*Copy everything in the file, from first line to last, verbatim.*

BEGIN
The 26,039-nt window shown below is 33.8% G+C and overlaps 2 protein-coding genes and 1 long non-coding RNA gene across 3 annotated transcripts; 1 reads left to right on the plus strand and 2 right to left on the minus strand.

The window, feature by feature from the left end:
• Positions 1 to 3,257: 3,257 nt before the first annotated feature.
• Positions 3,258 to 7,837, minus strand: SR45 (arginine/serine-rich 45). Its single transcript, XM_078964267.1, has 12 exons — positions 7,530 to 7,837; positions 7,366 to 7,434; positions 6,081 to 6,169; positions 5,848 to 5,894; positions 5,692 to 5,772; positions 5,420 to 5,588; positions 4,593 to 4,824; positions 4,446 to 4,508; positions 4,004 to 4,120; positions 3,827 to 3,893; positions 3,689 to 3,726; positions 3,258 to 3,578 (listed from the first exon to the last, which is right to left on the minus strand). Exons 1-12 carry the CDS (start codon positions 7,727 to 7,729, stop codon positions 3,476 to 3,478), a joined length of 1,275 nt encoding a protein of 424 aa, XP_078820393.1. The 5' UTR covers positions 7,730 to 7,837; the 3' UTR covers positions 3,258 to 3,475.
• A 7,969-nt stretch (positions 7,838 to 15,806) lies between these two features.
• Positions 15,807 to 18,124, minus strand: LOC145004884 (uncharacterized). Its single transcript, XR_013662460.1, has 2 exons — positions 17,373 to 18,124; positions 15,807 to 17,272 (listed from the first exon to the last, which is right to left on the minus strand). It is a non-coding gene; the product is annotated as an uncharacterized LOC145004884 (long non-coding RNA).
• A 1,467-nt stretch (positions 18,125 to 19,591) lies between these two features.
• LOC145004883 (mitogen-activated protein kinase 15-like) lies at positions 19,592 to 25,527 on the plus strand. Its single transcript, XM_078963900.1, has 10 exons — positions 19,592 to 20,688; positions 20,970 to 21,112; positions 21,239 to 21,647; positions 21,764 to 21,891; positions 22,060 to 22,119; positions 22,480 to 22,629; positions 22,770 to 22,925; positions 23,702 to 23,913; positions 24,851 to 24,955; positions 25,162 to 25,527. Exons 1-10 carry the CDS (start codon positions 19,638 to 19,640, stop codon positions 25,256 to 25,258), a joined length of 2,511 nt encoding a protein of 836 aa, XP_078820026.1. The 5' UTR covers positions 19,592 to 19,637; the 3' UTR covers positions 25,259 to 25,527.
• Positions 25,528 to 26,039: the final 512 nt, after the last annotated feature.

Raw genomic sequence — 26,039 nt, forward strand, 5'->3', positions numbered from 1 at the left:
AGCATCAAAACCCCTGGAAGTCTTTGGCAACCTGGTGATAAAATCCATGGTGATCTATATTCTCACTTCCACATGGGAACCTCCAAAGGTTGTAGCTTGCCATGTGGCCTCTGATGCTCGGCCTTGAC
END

The 26,039-nt window shown below is 33.8% G+C and overlaps 2 protein-coding genes and 1 long non-coding RNA gene across 3 annotated transcripts; 1 reads left to right on the plus strand and 2 right to left on the minus strand.

The window, feature by feature from the left end:
• Positions 1 to 3,257: 3,257 nt before the first annotated feature.
• Positions 3,258 to 7,837, minus strand: SR45 (arginine/serine-rich 45). Its single transcript, XM_078964267.1, has 12 exons — positions 7,530 to 7,837; positions 7,366 to 7,434; positions 6,081 to 6,169; positions 5,848 to 5,894; positions 5,692 to 5,772; positions 5,420 to 5,588; positions 4,593 to 4,824; positions 4,446 to 4,508; positions 4,004 to 4,120; positions 3,827 to 3,893; positions 3,689 to 3,726; positions 3,258 to 3,578 (listed from the first exon to the last, which is right to left on the minus strand). Exons 1-12 carry the CDS (start codon positions 7,727 to 7,729, stop codon positions 3,476 to 3,478), a joined length of 1,275 nt encoding a protein of 424 aa, XP_078820393.1. The 5' UTR covers positions 7,730 to 7,837; the 3' UTR covers positions 3,258 to 3,475.
• A 7,969-nt stretch (positions 7,838 to 15,806) lies between these two features.
• Positions 15,807 to 18,124, minus strand: LOC145004884 (uncharacterized). Its single transcript, XR_013662460.1, has 2 exons — positions 17,373 to 18,124; positions 15,807 to 17,272 (listed from the first exon to the last, which is right to left on the minus strand). It is a non-coding gene; the product is annotated as an uncharacterized LOC145004884 (long non-coding RNA).
• A 1,467-nt stretch (positions 18,125 to 19,591) lies between these two features.
• LOC145004883 (mitogen-activated protein kinase 15-like) lies at positions 19,592 to 25,527 on the plus strand. Its single transcript, XM_078963900.1, has 10 exons — positions 19,592 to 20,688; positions 20,970 to 21,112; positions 21,239 to 21,647; positions 21,764 to 21,891; positions 22,060 to 22,119; positions 22,480 to 22,629; positions 22,770 to 22,925; positions 23,702 to 23,913; positions 24,851 to 24,955; positions 25,162 to 25,527. Exons 1-10 carry the CDS (start codon positions 19,638 to 19,640, stop codon positions 25,256 to 25,258), a joined length of 2,511 nt encoding a protein of 836 aa, XP_078820026.1. The 5' UTR covers positions 19,592 to 19,637; the 3' UTR covers positions 25,259 to 25,527.
• Positions 25,528 to 26,039: the final 512 nt, after the last annotated feature.

Raw genomic sequence — 26,039 nt, forward strand, 5'->3', positions numbered from 1 at the left:
AGCATCAAAACCCCTGGAAGTCTTTGGCAACCTGGTGATAAAATCCATGGTGATCTATATTCTCACTTCCACATGGGAACCTCCAAAGGTTGTAGCTTGCCATGTGGCCTCTGATGCTCGGCCTTGAC